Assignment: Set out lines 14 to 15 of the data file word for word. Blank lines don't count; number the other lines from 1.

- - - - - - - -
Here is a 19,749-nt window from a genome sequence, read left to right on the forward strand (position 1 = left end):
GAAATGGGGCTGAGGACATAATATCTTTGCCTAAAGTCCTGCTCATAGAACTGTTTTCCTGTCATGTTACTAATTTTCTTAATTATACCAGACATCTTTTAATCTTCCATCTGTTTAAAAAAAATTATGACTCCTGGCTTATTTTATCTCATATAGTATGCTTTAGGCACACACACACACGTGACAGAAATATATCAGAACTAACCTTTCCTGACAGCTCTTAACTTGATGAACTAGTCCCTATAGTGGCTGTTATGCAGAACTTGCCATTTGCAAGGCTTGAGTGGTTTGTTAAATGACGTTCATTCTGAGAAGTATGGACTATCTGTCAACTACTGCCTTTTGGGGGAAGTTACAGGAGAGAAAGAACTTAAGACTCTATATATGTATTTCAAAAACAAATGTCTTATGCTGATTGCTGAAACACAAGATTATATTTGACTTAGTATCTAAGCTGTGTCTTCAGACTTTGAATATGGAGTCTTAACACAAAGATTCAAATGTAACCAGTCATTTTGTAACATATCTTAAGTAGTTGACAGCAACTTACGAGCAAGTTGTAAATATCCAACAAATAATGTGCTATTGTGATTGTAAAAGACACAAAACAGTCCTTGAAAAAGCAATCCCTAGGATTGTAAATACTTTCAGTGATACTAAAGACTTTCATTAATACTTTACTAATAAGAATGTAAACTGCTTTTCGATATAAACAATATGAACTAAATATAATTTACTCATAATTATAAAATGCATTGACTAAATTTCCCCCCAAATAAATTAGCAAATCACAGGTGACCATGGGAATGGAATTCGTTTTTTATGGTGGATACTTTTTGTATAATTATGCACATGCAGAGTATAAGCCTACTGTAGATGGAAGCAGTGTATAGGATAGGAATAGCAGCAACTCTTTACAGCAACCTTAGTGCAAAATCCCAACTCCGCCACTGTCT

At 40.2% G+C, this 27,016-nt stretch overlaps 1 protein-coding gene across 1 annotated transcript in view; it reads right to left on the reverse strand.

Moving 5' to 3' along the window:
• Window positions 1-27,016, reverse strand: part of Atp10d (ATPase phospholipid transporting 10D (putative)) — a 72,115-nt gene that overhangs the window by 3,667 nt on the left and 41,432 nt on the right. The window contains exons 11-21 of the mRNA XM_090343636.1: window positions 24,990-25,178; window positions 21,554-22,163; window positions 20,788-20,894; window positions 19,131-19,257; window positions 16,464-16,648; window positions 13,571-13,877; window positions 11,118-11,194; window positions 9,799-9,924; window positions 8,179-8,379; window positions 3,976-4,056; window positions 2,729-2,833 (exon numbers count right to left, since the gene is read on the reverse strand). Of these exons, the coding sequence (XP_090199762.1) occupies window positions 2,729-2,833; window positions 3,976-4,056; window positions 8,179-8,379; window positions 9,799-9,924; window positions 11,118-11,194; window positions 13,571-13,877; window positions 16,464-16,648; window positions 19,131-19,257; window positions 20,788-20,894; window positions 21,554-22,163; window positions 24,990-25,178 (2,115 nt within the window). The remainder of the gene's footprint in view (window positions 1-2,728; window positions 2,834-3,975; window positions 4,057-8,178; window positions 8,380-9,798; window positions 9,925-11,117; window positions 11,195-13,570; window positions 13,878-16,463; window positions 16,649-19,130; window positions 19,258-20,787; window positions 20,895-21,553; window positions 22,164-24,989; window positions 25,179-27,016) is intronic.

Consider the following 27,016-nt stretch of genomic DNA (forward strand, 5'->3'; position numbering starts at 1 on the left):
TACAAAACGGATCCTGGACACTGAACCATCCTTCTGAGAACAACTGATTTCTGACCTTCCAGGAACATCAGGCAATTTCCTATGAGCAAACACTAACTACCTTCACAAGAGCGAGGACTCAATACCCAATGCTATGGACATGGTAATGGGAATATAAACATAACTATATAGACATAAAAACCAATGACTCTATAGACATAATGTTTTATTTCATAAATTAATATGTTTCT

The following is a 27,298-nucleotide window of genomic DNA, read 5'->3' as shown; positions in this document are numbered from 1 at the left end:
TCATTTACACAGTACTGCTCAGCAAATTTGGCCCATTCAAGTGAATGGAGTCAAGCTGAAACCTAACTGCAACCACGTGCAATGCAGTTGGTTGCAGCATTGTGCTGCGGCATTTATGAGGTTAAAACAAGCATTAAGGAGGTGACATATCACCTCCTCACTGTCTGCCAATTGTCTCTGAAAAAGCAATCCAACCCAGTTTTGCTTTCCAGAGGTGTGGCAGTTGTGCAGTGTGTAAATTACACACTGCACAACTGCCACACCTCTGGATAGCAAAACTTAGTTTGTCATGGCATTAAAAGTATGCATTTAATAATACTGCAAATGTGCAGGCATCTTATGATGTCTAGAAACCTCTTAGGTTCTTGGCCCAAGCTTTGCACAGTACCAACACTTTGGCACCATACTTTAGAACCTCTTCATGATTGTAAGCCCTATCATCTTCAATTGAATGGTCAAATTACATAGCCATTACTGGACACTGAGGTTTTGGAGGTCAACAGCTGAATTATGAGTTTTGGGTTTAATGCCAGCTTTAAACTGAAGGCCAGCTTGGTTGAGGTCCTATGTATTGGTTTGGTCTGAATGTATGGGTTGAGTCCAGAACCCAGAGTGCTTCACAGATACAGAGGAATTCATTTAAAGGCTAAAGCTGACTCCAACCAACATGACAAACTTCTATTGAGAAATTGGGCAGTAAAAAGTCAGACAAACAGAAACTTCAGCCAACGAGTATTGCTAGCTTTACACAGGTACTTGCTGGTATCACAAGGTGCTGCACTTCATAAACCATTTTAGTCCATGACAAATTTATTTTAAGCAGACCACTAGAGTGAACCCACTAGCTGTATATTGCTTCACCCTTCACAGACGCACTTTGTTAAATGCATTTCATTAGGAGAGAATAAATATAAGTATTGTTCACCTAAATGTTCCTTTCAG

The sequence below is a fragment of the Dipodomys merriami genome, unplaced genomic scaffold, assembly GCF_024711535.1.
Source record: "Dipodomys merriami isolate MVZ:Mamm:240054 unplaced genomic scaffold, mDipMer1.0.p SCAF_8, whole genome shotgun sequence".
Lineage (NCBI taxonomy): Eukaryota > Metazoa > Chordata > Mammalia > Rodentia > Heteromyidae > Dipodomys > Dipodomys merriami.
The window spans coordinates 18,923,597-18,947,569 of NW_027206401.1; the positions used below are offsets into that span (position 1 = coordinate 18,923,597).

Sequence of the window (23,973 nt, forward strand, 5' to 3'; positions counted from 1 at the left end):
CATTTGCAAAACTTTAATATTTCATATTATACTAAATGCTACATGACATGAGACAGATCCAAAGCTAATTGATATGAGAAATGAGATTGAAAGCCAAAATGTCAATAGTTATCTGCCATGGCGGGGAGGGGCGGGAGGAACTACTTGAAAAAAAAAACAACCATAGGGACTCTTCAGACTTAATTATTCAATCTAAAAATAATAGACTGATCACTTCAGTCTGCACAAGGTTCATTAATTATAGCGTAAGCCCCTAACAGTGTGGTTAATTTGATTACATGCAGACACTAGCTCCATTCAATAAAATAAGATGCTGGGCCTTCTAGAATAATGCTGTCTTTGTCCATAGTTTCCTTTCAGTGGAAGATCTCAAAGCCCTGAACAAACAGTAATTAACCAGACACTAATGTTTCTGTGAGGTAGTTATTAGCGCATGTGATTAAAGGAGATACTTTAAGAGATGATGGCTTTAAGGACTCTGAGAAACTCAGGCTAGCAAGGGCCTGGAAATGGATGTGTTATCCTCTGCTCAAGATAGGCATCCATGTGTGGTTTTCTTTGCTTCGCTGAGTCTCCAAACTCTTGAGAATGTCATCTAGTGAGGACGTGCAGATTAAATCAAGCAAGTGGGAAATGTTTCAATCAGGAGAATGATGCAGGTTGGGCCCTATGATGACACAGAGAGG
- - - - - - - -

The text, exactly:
Sequence of the window (23,973 nt, forward strand, 5' to 3'; positions counted from 1 at the left end):
CATTTGCAAAACTTTAATATTTCATATTATACTAAATGCTACATGACATGAGACAGATCCAAAGCTAATTGATATGAGAAATGAGATTGAAAGCCAAAATGTCAATAGTTATCTGCCATGGCGGGGAGGGGCGGGAGGAACTACTTGAAAAAAAAAACAACCATAGGGACTCTTCAGACTTAATTATTCAATCTAAAAATAATAGACTGATCACTTCAGTCTGCACAAGGTTCATTAATTATAGCGTAAGCCCCTAACAGTGTGGTTAATTTGATTACATGCAGACACTAGCTCCATTCAATAAAATAAGATGCTGGGCCTTCTAGAATAATGCTGTCTTTGTCCATAGTTTCCTTTCAGTGGAAGATCTCAAAGCCCTGAACAAACAGTAATTAACCAGACACTAATGTTTCTGTGAGGTAGTTATTAGCGCATGTGATTAAAGGAGATACTTTAAGAGATGATGGCTTTAAGGACTCTGAGAAACTCAGGCTAGCAAGGGCCTGGAAATGGATGTGTTATCCTCTGCTCAAGATAGGCATCCATGTGTGGTTTTCTTTGCTTCGCTGAGTCTCCAAACTCTTGAGAATGTCATCTAGTGAGGACGTGCAGATTAAATCAAGCAAGTGGGAAATGTTTCAATCAGGAGAATGATGCAGGTTGGGCCCTATGATGACACAGAGAGG